For people caught up in the criminal justice system, the requirement to pay numerous criminal justice administrative fees, often amounting to thousands of dollars, can present an insurmountable obstacle to reentry. Such fees also encumber their families—a burden that lands particularly on women with incarcerated loved ones, according to a May report by the Essie Justice Group.Gina Clayton, Endria Richardson, Lily Mandlin, and Brittany Farr, Because She’s Powerful: The Political Isolation and Resistance of Women with Incarcerated Loved Ones (Los Angeles & Oakland, CA: Essie Justice Group, 2018), 12.
This year, San Francisco County became the first county in the nation to eliminate fees for probation and other administrative costs.San Francisco Ordinance No. 131-18, “Administrative Code – Criminal Justice System Fees and Penalties” (2018); and Trisha Thadani, “Criminal Justice System Fees for 21,000 Waived,” San Francisco Chronicle, August 23, 2018. The ordinance went into effect July 1, but it was not retroactive, so it did not cover the more than 21,000 people who at the time owed outstanding fees.Thadani, “Criminal Justice System Fees for 21,000 Waived,” 2018. But in October, the San Francisco Superior Court issued an order waiving their fees too, amounting to more than $32 million.Thadani, “Criminal Justice System Fees for 21,000 Waived,” 2018; and “San Francisco Waives $32 Million in Administrative Court Fees for 21,000 People,” TheGrio, August 30, 2018. Harvard University’s Ash Center for Democratic Governance and Innovation named the San Francisco reform a finalist for its Innovations in American Government Award.Harvard Kennedy School, Ash Center for Democratic Governance and Innovation (Ash Center), "Ash Center Announces Finalists for Innovations in American Government Award," press release (Cambridge, MA: Ash Center, July 23, 2018). In November, Alameda County’s Board of Supervisors followed San Francisco’s lead, voting to also eliminate such fees.Peter Hegarty, “Alameda County Eliminates Some Criminal Justice Fees that Saddle Inmates,” East Bay Times, November 20, 2018.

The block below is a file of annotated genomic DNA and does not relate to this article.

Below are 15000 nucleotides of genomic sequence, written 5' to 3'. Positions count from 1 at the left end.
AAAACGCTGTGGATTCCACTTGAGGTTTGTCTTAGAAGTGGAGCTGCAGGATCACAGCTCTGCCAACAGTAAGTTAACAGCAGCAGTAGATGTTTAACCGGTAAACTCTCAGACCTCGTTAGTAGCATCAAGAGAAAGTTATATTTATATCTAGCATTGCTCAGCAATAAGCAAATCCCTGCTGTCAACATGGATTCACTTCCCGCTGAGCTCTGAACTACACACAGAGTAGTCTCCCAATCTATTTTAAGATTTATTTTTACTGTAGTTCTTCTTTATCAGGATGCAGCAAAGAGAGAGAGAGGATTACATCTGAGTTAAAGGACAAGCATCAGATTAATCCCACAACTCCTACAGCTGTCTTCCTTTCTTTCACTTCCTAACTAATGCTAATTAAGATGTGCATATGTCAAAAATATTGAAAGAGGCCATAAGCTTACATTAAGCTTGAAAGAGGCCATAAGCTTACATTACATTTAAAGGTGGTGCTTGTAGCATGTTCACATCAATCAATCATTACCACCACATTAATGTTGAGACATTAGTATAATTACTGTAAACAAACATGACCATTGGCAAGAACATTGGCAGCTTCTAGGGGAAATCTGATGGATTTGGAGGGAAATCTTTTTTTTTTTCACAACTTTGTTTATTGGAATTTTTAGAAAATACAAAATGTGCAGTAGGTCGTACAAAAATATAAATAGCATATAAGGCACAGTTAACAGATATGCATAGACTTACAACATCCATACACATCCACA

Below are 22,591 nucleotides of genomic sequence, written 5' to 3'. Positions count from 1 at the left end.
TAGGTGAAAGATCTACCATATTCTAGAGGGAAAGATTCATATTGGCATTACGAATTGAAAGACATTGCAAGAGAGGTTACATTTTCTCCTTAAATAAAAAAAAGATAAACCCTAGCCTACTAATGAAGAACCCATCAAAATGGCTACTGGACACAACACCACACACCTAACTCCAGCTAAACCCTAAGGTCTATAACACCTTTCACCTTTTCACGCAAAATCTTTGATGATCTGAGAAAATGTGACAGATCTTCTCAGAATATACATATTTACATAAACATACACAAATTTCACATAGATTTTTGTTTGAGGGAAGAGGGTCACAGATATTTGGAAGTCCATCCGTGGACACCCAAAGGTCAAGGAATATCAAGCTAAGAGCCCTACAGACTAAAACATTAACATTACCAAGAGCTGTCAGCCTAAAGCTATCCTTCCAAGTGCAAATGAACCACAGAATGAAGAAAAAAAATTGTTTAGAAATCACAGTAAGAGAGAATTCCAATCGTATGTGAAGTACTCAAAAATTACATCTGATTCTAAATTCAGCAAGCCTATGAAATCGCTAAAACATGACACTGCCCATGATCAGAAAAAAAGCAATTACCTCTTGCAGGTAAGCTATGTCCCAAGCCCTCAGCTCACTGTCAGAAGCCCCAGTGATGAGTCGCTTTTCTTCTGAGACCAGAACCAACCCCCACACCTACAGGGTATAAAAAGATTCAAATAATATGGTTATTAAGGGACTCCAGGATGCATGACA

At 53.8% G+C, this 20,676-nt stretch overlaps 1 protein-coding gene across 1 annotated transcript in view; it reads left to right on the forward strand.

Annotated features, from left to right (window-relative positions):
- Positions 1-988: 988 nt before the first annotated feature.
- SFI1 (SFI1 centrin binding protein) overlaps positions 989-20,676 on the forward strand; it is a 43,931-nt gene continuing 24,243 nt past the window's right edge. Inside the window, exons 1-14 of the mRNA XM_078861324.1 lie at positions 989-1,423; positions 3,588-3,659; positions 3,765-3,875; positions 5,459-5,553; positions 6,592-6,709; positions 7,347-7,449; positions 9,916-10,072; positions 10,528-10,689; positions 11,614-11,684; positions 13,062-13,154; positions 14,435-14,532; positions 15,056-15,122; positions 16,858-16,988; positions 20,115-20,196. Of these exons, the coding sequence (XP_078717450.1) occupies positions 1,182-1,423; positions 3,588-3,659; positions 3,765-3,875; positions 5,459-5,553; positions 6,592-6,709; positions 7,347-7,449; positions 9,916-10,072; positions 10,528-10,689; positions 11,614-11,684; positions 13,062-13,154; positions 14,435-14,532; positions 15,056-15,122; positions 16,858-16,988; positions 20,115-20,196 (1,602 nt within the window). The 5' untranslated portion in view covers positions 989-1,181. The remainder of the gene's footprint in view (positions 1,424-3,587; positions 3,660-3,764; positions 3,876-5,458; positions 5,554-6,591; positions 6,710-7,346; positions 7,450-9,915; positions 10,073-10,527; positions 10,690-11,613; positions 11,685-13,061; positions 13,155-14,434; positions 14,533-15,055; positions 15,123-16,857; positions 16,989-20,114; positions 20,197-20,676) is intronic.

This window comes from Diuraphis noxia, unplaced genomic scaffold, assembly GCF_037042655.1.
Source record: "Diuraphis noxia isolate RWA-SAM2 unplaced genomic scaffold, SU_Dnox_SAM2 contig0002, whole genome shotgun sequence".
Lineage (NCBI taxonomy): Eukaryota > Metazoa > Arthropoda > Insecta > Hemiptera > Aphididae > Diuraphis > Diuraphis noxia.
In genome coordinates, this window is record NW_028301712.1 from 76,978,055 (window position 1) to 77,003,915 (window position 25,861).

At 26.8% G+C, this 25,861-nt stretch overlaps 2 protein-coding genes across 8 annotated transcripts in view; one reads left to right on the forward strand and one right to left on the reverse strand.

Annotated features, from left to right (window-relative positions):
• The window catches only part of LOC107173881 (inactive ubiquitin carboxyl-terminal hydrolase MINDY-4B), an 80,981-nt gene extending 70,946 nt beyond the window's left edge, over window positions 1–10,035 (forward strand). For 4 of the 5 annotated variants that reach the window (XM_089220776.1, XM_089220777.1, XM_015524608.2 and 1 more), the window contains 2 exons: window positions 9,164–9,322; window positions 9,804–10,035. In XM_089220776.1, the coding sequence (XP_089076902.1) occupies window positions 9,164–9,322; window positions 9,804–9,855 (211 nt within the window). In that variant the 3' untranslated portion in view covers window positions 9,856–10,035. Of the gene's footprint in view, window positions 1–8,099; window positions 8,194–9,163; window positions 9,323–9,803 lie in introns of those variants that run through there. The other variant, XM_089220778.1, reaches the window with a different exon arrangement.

Los Angeles County, too, eased burdens for families this year: in October, it stopped collections on nearly $90 million in debts owed by people whose children had been involved in the juvenile justice system.Nina Agrawal, “L.A. County to Stop Collecting Old Juvenile Detention Fees, Erasing Nearly $90 Million Of Families' Debt,” Los Angeles Times, October 9, 2018. While a new state law effective January 1 had prevented counties from imposing certain court costs and fees on families, many people had outstanding fees from previous years.Nina Agrawal, “L.A. County to Stop Collecting Old Juvenile Detention Fees, Erasing Nearly $90 Million Of Families' Debt,” Los Angeles Times, October 9, 2018.; and California SB 190 (2017). And in January, Contra Costa County sent letters to more than 3,200 people who had paid cost of care fees for juvenile detention informing them they may be eligible for refunds, which county staff estimate will total approximately $136,000.Contra Costa County, California, “Juvenile Care Fee Refunds,”; and Sam Richards, “Fees Paid by Juvenile Inmates to Be Refunded in Contra Costa County,” East Bay Times, December 12, 2017.
As part of its 2018 criminal justice reform package, Massachusetts now requires courts to take into account a person’s ability to pay fines, fees, or restitution before setting them and has eliminated many parole fees.Massachusetts SB 2371 (2018), §§ 145, 158, 166, 206 & 211. Idaho also reduced burdens related to court-ordered fines and fees. The state enacted HB 599 in March, which ends the suspension of drivers’ licenses for failure to pay such costs and also decriminalizes driving without privileges from a misdemeanor to an infraction.Idaho HB 599 (2018). According to the ACLU, driving without permission had been the most charged misdemeanor in the state, impacting about 13,000 people per year, and included mandatory jail sentences.ACLU of Idaho, “2018 – HB 599 Driving without Privileges Reform,” Maine also took action on drivers’ license offenses in July, ending the automatic suspension of licenses for non-driving offenses—including missed fine payments—when the legislature overwhelmingly overrode former Governor Paul LePage’s veto of LD 1190.Maine LD 1190 (2018); ACLU of Maine, “Legislature Overrides Veto of Bill to End Automatic License Suspensions for Unpaid Fines; and Oamshri Amarasingham, “Victory! Maine Ends Automatic License Suspensions,” July 22, 2018, updated December 13, 2018, ACLU of Maine.